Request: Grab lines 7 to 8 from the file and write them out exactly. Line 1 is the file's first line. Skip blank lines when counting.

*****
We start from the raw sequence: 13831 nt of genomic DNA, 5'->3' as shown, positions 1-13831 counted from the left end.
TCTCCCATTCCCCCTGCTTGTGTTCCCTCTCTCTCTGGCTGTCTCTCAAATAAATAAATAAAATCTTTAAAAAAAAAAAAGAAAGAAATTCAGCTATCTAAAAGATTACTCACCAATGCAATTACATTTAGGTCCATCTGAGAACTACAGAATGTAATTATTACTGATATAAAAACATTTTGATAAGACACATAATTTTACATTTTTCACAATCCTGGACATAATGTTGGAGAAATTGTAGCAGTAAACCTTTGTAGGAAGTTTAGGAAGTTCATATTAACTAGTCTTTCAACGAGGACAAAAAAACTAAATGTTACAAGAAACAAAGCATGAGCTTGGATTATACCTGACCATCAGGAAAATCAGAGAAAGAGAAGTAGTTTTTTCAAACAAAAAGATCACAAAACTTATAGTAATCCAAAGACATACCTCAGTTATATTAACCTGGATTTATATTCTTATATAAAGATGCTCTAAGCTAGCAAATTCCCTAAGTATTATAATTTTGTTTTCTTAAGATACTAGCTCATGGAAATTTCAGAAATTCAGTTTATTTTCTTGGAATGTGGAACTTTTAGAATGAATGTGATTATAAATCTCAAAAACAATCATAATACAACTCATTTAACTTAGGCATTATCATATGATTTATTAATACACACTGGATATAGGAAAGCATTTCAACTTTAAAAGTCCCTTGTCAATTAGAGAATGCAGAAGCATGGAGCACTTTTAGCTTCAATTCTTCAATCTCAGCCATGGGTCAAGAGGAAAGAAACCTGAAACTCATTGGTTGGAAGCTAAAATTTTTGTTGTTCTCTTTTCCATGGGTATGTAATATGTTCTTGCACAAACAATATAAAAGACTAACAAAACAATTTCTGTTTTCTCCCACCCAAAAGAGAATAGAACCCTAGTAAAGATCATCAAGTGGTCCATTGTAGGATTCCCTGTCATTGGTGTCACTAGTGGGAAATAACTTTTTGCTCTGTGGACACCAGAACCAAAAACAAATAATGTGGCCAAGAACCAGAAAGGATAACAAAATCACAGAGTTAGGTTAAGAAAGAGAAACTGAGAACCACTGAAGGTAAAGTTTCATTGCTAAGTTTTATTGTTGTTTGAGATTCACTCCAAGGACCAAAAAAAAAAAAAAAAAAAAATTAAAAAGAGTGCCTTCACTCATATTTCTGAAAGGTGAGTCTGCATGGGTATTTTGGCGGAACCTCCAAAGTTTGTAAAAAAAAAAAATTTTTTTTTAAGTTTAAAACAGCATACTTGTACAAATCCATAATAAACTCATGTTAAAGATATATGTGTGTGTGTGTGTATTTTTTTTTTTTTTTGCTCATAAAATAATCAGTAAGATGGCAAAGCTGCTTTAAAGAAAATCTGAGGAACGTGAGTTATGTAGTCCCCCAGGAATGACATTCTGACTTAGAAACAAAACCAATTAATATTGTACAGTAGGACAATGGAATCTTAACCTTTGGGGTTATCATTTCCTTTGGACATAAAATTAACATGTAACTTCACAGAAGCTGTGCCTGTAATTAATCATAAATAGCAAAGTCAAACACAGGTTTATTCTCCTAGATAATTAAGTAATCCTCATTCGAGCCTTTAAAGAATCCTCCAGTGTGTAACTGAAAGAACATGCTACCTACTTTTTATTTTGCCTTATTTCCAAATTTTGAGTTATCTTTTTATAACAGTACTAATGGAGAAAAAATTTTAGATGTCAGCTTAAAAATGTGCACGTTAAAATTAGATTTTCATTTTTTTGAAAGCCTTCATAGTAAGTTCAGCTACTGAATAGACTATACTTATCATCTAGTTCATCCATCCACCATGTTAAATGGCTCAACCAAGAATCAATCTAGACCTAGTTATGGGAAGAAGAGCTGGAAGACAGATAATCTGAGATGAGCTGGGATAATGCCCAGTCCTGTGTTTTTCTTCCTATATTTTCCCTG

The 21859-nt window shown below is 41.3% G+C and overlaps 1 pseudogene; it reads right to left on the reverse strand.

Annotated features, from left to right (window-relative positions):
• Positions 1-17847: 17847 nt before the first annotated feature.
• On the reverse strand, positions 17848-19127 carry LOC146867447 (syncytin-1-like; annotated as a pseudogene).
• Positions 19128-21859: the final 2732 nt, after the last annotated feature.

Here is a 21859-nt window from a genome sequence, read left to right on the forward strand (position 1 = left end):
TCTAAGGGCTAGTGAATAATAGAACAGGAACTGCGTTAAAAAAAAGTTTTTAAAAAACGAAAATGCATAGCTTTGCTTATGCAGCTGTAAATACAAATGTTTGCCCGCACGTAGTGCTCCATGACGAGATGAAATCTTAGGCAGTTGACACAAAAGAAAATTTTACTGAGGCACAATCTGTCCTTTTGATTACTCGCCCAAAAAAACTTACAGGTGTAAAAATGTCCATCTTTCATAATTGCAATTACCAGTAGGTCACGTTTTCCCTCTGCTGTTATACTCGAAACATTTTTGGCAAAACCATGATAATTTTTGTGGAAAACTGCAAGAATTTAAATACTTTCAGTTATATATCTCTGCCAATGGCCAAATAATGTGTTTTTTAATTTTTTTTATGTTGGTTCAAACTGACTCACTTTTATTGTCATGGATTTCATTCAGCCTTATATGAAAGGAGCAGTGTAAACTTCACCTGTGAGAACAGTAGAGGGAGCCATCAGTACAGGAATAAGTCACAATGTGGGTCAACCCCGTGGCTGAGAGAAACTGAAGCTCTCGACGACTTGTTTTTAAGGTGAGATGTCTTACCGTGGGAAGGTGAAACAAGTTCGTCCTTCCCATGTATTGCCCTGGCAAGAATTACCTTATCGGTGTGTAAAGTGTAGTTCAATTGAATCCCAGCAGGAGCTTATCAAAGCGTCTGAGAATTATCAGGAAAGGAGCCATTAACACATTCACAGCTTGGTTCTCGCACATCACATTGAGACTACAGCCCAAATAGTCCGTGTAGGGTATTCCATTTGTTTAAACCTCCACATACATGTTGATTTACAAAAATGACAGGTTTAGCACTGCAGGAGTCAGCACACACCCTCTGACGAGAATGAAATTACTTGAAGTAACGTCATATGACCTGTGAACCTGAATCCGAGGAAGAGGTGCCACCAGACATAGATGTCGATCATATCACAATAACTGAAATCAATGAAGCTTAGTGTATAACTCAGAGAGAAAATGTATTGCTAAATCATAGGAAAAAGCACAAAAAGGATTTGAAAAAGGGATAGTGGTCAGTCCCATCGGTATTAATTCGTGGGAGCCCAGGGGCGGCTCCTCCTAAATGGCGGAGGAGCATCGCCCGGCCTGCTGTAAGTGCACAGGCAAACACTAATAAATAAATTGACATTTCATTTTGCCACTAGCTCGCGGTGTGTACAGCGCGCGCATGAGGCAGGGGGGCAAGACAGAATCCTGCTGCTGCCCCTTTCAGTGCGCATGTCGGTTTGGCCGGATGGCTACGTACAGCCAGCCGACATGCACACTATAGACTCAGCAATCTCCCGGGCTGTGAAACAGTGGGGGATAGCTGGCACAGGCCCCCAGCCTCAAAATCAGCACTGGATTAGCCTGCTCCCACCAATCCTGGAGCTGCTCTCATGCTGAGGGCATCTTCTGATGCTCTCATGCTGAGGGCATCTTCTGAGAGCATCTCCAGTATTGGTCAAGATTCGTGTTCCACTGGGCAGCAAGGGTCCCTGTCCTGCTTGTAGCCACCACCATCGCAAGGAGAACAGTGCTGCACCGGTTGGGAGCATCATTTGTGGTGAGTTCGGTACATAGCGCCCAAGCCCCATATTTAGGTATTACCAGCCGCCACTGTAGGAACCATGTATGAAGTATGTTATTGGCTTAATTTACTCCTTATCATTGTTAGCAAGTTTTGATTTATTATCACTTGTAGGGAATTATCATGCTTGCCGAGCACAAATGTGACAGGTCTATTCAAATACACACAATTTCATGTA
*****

• Positions 19128-21859: the final 2732 nt, after the last annotated feature.

Here is a 21859-nt window from a genome sequence, read left to right on the forward strand (position 1 = left end):